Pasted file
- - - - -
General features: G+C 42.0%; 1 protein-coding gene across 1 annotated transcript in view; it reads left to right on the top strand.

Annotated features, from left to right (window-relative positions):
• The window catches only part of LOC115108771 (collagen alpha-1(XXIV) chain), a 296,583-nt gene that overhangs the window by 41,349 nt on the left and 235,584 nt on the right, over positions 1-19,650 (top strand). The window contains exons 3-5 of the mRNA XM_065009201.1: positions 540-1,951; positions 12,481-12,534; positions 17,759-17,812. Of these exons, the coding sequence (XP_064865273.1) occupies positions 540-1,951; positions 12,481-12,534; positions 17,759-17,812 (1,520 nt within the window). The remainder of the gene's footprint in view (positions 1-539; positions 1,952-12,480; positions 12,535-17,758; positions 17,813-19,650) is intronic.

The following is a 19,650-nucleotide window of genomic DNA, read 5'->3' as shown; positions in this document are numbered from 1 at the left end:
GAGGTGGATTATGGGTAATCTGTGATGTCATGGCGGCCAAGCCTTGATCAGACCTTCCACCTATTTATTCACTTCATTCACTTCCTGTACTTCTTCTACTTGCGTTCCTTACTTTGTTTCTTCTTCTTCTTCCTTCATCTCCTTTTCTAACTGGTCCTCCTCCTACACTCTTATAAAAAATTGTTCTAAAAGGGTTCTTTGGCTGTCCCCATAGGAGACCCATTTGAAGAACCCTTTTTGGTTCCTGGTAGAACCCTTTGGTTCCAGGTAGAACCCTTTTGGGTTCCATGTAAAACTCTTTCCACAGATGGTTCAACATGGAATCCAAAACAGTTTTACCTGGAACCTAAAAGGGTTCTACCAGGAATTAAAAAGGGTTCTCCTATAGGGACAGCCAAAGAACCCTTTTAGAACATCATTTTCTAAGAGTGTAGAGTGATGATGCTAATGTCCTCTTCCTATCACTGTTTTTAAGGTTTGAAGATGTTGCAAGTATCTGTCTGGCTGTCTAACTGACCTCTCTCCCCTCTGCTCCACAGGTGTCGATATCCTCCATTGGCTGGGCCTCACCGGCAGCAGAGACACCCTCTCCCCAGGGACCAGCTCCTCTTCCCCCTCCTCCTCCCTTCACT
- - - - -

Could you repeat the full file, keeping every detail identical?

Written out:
General features: G+C 42.0%; 1 protein-coding gene across 1 annotated transcript in view; it reads left to right on the top strand.

Annotated features, from left to right (window-relative positions):
• The window catches only part of LOC115108771 (collagen alpha-1(XXIV) chain), a 296,583-nt gene that overhangs the window by 41,349 nt on the left and 235,584 nt on the right, over positions 1-19,650 (top strand). The window contains exons 3-5 of the mRNA XM_065009201.1: positions 540-1,951; positions 12,481-12,534; positions 17,759-17,812. Of these exons, the coding sequence (XP_064865273.1) occupies positions 540-1,951; positions 12,481-12,534; positions 17,759-17,812 (1,520 nt within the window). The remainder of the gene's footprint in view (positions 1-539; positions 1,952-12,480; positions 12,535-17,758; positions 17,813-19,650) is intronic.

The following is a 19,650-nucleotide window of genomic DNA, read 5'->3' as shown; positions in this document are numbered from 1 at the left end:
GAGGTGGATTATGGGTAATCTGTGATGTCATGGCGGCCAAGCCTTGATCAGACCTTCCACCTATTTATTCACTTCATTCACTTCCTGTACTTCTTCTACTTGCGTTCCTTACTTTGTTTCTTCTTCTTCTTCCTTCATCTCCTTTTCTAACTGGTCCTCCTCCTACACTCTTATAAAAAATTGTTCTAAAAGGGTTCTTTGGCTGTCCCCATAGGAGACCCATTTGAAGAACCCTTTTTGGTTCCTGGTAGAACCCTTTGGTTCCAGGTAGAACCCTTTTGGGTTCCATGTAAAACTCTTTCCACAGATGGTTCAACATGGAATCCAAAACAGTTTTACCTGGAACCTAAAAGGGTTCTACCAGGAATTAAAAAGGGTTCTCCTATAGGGACAGCCAAAGAACCCTTTTAGAACATCATTTTCTAAGAGTGTAGAGTGATGATGCTAATGTCCTCTTCCTATCACTGTTTTTAAGGTTTGAAGATGTTGCAAGTATCTGTCTGGCTGTCTAACTGACCTCTCTCCCCTCTGCTCCACAGGTGTCGATATCCTCCATTGGCTGGGCCTCACCGGCAGCAGAGACACCCTCTCCCCAGGGACCAGCTCCTCTTCCCCCTCCTCCTCCCTTCACT